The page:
Mac OS X 10.4 Tiger: First Impressions

the Mac OS X Tiger boxSo, this year, I didn’t geek out completely and go to the ’Night of the Tiger’ at the local Apple Store (but I came close) for the release of Apple‘s latest OS upgrade: Mac OS X 10.4 Tiger. I went to the Night of the Panther for Mac OS X 10.3, and it was fun, but the hassle didn’t seem worth it this year (I don’t work near the store anymore). But I did go the next day, so that counts for something, right? Well, now that I’ve been working with Tiger for about a week, and putting it through some of its paces, I believe I can confidently say: Tiger’s pretty damn cool in some particularly useful and immediate ways (Dashboard and Spotlight being the obvious ones), but much of it isn’t quite as glorious as I’d like, especially in contrast with my jump from Mac OS 9.2 to 10.3, which was like waking up on a sunny day after a week of rain.

A big part of this less-than-perfectly-happy feeling is Tiger’s addiction to RAM (and the apps I run). My machine meets the minimum RAM requirement for Tiger: 512 MB. The minimum requirement (Apple’s always forging ahead, for better or worse). I figure 1 GB is the only way to get truly smooth performance out of this OS’s fancier features. It’s not to say that my workflow has slowed or anything, it definitely hasn’t, but the prettier features have a slightly noticeable lag to them, rather than their intended immediacy. makes it not as snappy as I believe it was meant to be. Also, if you have and use Panther, much of the surface OS is functionally identical, so the difference isn’t as dramatic…kind of.


Before I go on, I’d like to clarify some things: I use crazy amounts of RAM on a regular basis, no matter what OS I’m on, so that’s a factor. I’m a power user, in that I use Photoshop CS, Illustrator CS, and InDesign CS in tandem, on top of my other day-to-day apps, to manipulate multiple large and/or complex files and usually in very processor/RAM intensive ways. But things like the Dashboard and Spotlight don’t really pop and zing like they’re intended to without a big chunk of RAM; they take a moment or two to really snap into action, sometimes longer for the web Widgets. Maybe Apple’s just set the bar too high. I don’t expect these things out of Win XP.

As for the big three new OS features, I’ve played with and used Spotlight, which is essentially a souped up, super-functional search tool that gives comprehensive sorted results that can then be viewed and re-sorted in various ways, and Dashboard, which is a customizable quick-start set of mini-apps called widgets.

Spotlight icon

Spotlight seems like a very, very useful feature I’m just not used to yet. Its data display capabilities are quite impressive. It can natively preview a good number of file formats and sort these previews in a variety of very useful ways (slideshows, individually, contact sheet-style, etc.). Also, as a professional graphic designer, I can’t just let all of my files go willy-nilly or name them idiotic things with 78 characters and punctuation. So, I usually already have my digital space very organized. But it’s much more comprehensive than any other out-of-the-box OS search tool I’ve seen, and some of its features really do need to be seen to understand how cool they look.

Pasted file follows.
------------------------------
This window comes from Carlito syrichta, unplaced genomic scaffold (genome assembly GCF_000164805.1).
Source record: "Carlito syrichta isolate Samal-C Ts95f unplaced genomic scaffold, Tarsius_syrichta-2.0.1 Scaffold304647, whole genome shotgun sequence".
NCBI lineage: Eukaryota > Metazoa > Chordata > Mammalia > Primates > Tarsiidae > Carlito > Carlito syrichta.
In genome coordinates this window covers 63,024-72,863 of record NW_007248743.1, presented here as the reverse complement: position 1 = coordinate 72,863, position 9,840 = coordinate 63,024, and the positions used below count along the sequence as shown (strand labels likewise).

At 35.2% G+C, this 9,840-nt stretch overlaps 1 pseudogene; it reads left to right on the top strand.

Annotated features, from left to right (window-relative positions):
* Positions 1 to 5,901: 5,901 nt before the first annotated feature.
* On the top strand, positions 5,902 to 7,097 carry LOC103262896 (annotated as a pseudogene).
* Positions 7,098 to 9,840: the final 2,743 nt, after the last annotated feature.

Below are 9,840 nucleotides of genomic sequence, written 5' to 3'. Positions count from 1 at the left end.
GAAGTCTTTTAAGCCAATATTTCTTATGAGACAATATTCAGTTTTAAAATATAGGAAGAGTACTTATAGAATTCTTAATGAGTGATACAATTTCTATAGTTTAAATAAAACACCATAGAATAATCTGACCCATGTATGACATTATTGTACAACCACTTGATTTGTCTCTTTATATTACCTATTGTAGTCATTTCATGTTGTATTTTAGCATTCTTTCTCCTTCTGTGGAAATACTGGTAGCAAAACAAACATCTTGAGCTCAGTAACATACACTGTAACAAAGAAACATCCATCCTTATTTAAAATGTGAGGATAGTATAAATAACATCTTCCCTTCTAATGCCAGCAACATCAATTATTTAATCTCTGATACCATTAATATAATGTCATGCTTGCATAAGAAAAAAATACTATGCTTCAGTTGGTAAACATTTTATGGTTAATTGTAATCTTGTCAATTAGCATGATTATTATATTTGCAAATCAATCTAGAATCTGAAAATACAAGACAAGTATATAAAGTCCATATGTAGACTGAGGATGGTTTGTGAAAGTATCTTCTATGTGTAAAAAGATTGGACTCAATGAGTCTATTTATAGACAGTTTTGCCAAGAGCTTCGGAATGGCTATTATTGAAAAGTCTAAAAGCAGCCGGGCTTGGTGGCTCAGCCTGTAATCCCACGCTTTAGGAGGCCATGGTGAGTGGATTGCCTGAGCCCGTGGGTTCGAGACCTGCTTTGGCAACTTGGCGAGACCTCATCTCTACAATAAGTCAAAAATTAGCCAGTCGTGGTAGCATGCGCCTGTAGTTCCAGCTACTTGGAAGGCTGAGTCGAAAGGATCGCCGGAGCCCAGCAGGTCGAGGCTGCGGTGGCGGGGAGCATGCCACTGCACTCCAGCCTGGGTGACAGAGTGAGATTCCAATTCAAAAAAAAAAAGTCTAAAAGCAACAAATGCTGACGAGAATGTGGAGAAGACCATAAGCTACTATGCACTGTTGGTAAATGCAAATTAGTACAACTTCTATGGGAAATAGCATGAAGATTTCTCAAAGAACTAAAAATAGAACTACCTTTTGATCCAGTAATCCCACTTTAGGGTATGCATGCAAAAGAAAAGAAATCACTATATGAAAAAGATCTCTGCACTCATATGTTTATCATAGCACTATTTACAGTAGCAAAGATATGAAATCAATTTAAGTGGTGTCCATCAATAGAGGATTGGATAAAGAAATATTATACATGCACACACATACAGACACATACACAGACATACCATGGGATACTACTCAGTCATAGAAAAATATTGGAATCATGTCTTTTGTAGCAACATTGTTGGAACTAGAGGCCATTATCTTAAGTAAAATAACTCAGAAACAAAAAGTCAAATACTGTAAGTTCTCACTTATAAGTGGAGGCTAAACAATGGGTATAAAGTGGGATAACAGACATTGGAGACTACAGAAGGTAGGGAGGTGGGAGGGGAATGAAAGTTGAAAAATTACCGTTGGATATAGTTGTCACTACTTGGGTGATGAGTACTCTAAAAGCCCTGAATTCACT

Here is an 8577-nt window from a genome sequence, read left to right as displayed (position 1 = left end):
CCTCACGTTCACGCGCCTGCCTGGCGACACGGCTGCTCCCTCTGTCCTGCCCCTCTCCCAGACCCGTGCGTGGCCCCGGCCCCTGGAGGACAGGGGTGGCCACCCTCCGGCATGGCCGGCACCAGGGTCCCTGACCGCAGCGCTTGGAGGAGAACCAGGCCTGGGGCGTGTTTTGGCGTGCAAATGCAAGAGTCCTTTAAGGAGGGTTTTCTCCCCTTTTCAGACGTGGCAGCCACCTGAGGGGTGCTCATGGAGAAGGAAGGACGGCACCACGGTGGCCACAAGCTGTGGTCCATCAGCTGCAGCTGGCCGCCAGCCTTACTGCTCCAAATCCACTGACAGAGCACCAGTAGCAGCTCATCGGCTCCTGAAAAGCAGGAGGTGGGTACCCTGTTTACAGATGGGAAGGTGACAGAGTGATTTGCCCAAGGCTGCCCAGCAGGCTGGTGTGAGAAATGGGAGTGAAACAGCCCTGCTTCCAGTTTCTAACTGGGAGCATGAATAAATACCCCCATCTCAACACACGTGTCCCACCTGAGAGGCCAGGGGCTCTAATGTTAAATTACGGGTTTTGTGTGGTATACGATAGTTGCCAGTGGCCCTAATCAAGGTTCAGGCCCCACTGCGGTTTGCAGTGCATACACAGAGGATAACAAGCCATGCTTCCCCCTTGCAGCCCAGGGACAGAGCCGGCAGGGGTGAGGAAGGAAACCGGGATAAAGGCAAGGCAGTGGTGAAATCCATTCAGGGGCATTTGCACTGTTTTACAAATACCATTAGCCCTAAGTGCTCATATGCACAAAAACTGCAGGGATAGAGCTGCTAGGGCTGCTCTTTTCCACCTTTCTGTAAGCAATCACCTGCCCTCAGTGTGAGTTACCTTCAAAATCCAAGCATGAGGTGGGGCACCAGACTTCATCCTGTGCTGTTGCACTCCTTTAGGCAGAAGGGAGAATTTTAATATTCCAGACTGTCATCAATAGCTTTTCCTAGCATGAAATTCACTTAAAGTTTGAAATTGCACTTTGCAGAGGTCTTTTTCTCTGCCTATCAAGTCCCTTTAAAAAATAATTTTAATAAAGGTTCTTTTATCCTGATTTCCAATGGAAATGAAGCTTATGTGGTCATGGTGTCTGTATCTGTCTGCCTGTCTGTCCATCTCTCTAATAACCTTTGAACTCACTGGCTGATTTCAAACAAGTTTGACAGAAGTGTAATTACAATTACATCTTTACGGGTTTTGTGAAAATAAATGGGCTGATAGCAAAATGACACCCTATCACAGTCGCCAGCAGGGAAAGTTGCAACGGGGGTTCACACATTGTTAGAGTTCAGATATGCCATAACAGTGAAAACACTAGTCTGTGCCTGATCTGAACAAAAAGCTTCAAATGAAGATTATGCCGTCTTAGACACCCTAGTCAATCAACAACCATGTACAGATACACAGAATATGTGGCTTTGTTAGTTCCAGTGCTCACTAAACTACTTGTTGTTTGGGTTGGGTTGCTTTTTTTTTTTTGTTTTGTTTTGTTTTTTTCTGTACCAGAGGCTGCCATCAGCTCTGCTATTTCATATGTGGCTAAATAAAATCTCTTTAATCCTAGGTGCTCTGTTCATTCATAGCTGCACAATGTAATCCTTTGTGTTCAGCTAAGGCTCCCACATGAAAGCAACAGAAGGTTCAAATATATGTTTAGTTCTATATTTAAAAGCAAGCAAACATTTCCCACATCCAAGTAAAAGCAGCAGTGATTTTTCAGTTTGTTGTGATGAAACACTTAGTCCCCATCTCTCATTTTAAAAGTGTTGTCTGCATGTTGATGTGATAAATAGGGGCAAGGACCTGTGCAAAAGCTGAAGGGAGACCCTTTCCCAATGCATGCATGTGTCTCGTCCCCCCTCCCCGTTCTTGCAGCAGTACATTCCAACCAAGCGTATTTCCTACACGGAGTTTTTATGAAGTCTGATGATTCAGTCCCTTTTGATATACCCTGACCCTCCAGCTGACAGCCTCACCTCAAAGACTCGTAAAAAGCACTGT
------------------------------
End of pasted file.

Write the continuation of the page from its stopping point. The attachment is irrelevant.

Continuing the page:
Also, if you type a term into the System Preferences window, it’ll literally spotlight the icon of the control set that pertains to that term, along with providing a quick drop-down list of the terms it thinks match. It’s really impressive. But, the generic search also got a Spotlight upgrade, which means that your computer can get a bit, ah, distracted while it tries to cue up the snappy new search tools and previews, instead of just hopping to it and cancelling out of the search when you tell it to. This is probably that RAM problem again. Apple made a decision to go big, and that’s what they’re doing.

Dashboard icon

Dashboard, however, is where it’s really at. This is the tool that I not only believe will make Mac OS X really part of people’s day-to-day needs, but it’ll also turn Tiger users into a bit of a club, with their own topic of conversation. As for what Dashboard is, to quote Apple:

“Dashboard is home to widgets: mini-applications that let you perform common tasks and provide you with fast access to information. With a single click, Dashboard appears, complete with widgets that bring you a world of information — real-time weather, stock tickers, flight information and more — instantly. Dashboard disappears just as easily, so you can get back to what you were doing.”

This is essentially true, but, as I said before, it’s not as “instantly” as they may claim. This feature may pop up quickly (I’d say that 90% of the time it’s near-instantaneous), but many of the widgets read web data, which must be refreshed. Now, I realize I’m hair-splitting here, the referesh time is about 1–4 seconds, so that’s still pretty damn nice, considering the info you can have near-immediate access to. But it isn’t instant, as they claim. Some of these widgets tread a fine line: very pared-down info with few features, but really, really fast. So the decision to use the widgets often rests on their instantaneous nature. Otherwise, I’ll just go online or use an app.